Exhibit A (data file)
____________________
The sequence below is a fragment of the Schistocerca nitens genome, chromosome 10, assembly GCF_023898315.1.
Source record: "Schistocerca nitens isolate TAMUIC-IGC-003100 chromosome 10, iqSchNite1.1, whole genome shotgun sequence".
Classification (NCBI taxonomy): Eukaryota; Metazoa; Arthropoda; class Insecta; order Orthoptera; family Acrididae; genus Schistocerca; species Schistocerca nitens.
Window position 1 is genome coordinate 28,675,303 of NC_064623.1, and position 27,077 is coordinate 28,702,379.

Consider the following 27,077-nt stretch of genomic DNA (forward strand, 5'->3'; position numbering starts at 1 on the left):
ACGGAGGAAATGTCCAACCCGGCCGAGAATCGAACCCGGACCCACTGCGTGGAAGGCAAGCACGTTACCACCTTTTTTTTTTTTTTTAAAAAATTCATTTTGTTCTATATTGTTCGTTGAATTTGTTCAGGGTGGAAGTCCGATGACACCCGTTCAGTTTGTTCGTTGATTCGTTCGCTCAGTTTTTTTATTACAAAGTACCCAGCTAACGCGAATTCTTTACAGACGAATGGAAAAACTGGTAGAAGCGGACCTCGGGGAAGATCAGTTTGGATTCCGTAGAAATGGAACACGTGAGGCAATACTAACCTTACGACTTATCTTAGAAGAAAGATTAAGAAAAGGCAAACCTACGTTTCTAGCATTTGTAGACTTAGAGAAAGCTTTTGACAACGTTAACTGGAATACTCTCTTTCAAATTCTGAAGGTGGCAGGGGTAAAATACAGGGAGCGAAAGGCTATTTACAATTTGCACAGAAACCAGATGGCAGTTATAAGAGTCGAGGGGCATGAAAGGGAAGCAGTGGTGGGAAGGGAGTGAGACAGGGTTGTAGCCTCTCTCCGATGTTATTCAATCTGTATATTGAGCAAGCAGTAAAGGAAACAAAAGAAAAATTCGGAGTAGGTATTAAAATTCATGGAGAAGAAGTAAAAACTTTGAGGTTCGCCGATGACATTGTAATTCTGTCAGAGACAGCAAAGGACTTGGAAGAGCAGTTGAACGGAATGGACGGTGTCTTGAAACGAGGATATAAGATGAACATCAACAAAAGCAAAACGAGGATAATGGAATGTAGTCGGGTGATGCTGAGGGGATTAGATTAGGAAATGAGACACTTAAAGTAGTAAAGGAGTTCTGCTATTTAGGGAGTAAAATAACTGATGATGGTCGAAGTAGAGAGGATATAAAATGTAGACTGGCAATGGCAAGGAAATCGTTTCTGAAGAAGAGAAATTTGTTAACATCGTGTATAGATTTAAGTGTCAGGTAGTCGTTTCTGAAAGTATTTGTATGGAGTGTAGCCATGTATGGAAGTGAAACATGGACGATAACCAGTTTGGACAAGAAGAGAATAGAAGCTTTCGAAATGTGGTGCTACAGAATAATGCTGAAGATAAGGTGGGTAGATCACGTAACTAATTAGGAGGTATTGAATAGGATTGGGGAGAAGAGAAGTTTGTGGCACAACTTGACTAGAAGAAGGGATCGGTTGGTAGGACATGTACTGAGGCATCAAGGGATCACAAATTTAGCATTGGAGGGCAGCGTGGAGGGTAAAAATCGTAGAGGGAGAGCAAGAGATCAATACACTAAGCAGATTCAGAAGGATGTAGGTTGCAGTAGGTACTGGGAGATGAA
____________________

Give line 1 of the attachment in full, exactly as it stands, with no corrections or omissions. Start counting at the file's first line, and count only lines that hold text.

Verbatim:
The sequence below is a fragment of the Schistocerca nitens genome, chromosome 10, assembly GCF_023898315.1.